After a 10-year fight, the U.S. Navy has agreed not to test its mid-frequency sonar technology by indiscriminately setting off explosives that deafen whales and dolphins and cause myriad problems for other marine mammals in waters off Southern California and Hawaii.
“This settlement proves what we’ve been saying all along,” said Marsha Green, president of Ocean Mammal Institute. “The Navy can meet its training and testing needs and, at the same time, provide significant protections to whales and dolphins by limiting the use of sonar and explosives in vital habitat.”
The Navy faced multiple lawsuits as it sought to protect its unchallenged authority to do anything, anywhere at sea without regard for ecological consequences. A ruling (pdf) by U.S. District Judge Susan Oki Mollway in Honolulu in March made it clear she disagreed with the government’s assertion that the training inflicted a “negligible impact” on marine mammals.
The judge could barely contain her sarcasm after perusing reams of legal submissions for any explanation of how the National Marine Fisheries Service (NMFS) reached its dubious decision to allow the Navy testing. She wrote: “This court feels like the sailor in Samuel Taylor Coleridge’s ‘The Rime of the Ancient Mariner’ who, trapped for days on a ship becalmed in the middle of the ocean, laments, ‘Water, water, every where, Nor any drop to drink.’ ”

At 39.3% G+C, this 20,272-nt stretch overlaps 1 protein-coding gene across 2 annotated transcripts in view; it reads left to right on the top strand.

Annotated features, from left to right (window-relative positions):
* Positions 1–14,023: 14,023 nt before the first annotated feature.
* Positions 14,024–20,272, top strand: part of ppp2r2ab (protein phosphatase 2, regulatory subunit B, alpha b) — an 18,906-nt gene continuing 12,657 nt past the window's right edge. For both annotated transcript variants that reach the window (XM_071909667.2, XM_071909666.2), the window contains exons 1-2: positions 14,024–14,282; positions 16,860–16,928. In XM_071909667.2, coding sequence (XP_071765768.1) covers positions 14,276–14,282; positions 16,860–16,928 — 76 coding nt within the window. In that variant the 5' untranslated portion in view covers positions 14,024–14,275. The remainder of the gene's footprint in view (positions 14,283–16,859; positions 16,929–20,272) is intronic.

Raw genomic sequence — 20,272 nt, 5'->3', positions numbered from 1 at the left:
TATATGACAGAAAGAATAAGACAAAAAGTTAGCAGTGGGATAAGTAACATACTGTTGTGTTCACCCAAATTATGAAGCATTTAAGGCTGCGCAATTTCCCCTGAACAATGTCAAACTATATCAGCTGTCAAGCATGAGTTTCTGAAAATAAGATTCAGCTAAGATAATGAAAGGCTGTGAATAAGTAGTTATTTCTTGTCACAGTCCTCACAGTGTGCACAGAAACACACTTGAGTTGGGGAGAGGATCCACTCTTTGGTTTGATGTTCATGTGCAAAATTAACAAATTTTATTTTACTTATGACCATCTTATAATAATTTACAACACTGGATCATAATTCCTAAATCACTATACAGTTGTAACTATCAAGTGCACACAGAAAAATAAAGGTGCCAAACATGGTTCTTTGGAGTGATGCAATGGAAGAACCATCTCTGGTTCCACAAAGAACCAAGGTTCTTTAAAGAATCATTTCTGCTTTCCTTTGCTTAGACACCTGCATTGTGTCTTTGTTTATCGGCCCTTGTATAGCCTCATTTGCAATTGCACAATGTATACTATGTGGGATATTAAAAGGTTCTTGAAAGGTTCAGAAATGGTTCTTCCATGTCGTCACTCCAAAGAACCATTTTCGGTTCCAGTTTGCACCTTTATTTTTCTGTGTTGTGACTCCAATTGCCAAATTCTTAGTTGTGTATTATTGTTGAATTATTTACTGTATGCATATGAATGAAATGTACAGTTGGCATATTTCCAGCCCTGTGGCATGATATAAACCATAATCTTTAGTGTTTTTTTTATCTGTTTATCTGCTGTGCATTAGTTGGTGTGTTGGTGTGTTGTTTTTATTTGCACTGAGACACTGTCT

The NMFS claimed it was possible 155 whales and dolphins might be inadvertent killed over five years and 2,000 seriously injured from explosives. Environmentalists presented a more comprehensive assessment: Earthjustice calculated:
“Millions of others could be left with temporary injuries and significant disruptions to feeding, breeding, communicating, resting and other essential behaviors. In all, the Navy’s plan would cause an estimated 9.6 million instances of harm to marine mammals.”
In addition to setting off explosives underwater, the Navy tests mid-frequency sonar. Studies indicate dolphins and whales have “greater susceptibility” to it than once thought. Thirty-nine marine mammal species, eight of them endangered, have been identified in the proposed Navy testing area.
In California waters, the Navy won’t test the sonar between Santa Catalina Island and San Nicolas Island, and will steer clear of a blue whale habitat near San Diego, environmental groups familiar with the settlement details told the Los Angeles Times. The eastern side of Hawaii's Big Island and north of Molokai and Maui will also be off-limits, to protect whales and monk seals.
Surface ships will also be required to be real careful when plowing through those waters. The agreement expires in 2018.